In standing, the rifle can be resting on the fingertips or [you can] even adopt a shotgun-style locked-arm position, where the lead arm’s elbow is not touching the body as normal. Kneeling has the forward hand moving back towards the trigger. Do not try to fight the swing too much, just time the trigger let-off with the crosshairs of the reticle passing the point you want to hit. These are just a few of the major tricks of the trade when it comes to HFT. The HFT shooter needs much more of a technical thought-process in judging the best shooting position than in FT. The body too needs to be more supple for some of the weird and wonderful shooting positions HFT shooters get into. I shoot both disciplines and enjoy both immensely. FT has helped my HFT shooting of that there is no doubt. The unsupported standing and kneeling position in FT is a bread and butter shot. However, for many HFT shooters, the unsupported positions strike fear into their hearts even before they get to the lane. My advice is to practice the shots you fear and the fear will disappear, or do as I do and shoot both sports!
About the Author, Tim Finley
I started airgun shooting at age 13, winning my first outdoor shooting competition in 1981. I have been Field Target shooting for over 20 years, winning the European Championship, the British National title several times, and the Showdown six times. Moving on to Hunter Field Target (HFT) I was the first person to win the ‘Gathering’ twice and now enjoy some success at mini rifle, LBP and tactical full-bore shooting too.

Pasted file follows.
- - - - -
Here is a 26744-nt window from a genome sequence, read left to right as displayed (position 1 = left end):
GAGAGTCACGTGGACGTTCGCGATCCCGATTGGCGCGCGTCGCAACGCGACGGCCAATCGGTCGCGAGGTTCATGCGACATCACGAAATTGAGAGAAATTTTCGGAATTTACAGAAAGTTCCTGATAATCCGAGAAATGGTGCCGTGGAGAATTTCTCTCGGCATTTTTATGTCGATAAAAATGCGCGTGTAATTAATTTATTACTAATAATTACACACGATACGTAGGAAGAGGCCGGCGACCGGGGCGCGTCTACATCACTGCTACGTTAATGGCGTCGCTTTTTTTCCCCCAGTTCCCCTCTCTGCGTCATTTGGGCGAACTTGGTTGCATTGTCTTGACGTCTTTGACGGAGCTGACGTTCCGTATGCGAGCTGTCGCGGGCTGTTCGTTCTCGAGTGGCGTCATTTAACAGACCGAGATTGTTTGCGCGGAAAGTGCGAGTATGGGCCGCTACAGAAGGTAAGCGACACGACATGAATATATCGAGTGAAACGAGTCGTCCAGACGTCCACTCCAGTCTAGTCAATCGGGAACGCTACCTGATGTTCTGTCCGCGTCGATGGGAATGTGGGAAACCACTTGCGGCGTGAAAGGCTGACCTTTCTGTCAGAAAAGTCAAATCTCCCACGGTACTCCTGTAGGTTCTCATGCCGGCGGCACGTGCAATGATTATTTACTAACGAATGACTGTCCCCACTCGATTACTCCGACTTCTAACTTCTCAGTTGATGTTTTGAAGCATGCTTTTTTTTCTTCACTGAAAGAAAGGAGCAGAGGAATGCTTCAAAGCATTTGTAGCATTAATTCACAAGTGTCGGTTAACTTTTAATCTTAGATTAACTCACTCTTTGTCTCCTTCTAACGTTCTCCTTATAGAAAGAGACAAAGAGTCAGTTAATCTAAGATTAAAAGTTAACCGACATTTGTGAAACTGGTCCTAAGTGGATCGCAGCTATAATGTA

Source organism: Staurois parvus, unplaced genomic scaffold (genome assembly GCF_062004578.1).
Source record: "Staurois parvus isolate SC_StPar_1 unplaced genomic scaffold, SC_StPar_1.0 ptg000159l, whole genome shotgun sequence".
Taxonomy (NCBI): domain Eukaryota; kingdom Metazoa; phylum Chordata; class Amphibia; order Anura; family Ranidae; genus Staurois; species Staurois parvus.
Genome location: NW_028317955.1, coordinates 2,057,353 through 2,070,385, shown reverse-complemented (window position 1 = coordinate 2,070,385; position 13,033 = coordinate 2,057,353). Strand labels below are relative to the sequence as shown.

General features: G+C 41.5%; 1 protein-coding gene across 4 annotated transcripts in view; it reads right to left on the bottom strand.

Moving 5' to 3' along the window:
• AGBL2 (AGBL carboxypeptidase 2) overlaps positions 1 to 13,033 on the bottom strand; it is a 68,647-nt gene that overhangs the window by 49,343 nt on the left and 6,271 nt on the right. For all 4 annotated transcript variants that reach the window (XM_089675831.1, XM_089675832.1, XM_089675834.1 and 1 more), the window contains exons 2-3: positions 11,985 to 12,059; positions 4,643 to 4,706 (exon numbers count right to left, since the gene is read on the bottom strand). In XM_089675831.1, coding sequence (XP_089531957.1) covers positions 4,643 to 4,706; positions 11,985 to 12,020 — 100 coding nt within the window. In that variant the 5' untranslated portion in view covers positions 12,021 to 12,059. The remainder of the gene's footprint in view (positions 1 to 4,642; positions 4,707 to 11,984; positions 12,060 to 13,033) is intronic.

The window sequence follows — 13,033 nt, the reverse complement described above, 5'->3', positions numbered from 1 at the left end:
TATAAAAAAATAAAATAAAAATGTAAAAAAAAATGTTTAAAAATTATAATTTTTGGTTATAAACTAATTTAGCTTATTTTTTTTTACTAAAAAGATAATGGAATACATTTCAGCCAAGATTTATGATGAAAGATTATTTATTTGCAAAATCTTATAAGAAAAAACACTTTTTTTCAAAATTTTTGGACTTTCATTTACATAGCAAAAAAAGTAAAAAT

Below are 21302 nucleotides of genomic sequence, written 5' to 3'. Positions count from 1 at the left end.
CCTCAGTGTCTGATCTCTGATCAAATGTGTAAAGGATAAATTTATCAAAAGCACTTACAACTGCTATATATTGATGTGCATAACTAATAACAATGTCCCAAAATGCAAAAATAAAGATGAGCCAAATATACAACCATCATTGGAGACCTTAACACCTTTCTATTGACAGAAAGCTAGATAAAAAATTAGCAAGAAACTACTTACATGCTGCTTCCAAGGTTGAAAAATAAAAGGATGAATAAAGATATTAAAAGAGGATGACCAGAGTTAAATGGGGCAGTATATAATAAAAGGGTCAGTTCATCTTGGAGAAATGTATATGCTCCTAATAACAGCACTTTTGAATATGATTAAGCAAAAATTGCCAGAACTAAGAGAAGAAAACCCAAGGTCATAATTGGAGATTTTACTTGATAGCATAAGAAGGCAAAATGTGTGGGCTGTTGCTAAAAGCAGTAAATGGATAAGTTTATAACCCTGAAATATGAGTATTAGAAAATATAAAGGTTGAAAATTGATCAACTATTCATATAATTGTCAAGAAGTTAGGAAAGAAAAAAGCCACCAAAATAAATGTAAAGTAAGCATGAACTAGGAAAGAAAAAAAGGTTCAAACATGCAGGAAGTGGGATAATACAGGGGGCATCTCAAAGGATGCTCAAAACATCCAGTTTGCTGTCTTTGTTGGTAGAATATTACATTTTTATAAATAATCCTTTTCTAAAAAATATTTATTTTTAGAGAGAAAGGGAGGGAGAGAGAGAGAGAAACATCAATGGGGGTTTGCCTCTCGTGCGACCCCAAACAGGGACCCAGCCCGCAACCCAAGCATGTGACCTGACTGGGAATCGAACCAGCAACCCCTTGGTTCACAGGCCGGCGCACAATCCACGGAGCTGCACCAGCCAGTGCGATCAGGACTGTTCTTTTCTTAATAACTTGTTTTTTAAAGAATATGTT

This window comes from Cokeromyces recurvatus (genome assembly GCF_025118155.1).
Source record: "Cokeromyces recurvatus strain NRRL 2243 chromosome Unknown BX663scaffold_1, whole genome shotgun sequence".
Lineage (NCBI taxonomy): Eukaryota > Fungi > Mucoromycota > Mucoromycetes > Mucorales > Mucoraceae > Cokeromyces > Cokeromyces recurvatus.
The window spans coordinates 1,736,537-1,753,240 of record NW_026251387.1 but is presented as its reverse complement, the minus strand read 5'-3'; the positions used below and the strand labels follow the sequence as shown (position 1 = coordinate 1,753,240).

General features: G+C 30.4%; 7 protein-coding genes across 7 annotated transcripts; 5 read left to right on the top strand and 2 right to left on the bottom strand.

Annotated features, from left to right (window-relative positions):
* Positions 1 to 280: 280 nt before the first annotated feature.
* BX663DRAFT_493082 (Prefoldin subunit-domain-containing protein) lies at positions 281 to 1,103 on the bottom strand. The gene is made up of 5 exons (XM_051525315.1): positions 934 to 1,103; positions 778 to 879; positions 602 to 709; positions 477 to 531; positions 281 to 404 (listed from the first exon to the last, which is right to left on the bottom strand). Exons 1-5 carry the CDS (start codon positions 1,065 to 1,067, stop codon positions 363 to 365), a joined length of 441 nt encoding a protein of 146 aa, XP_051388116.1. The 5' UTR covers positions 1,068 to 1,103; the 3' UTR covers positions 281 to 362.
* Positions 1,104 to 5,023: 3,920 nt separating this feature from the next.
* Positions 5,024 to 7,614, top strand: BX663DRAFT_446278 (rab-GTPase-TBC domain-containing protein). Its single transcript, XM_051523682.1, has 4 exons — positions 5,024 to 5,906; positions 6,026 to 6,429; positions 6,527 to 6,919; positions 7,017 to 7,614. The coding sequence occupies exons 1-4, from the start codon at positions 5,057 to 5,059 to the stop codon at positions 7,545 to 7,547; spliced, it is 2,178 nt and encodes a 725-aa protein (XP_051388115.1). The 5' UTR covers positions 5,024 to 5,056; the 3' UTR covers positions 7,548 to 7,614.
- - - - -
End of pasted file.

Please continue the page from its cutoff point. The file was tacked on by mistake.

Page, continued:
In between all that shooting I work as a full-time railway engineer, a shooting journalist, and consultant for airgun, firearms, and scope manufacturers part time. At home, I have young twins (a boy and a girl) and an understanding (up to a point) wife.
Photos and text copyright 2009 Target Shooter magazine and Tim Finley, All Rights Reserved. Used by permission, license granted to AccurateShooter.com | 6mmBR.com.
1. Shoot your air rifle a lot. It can take as many as 1500 shots or more to get it broken in properly.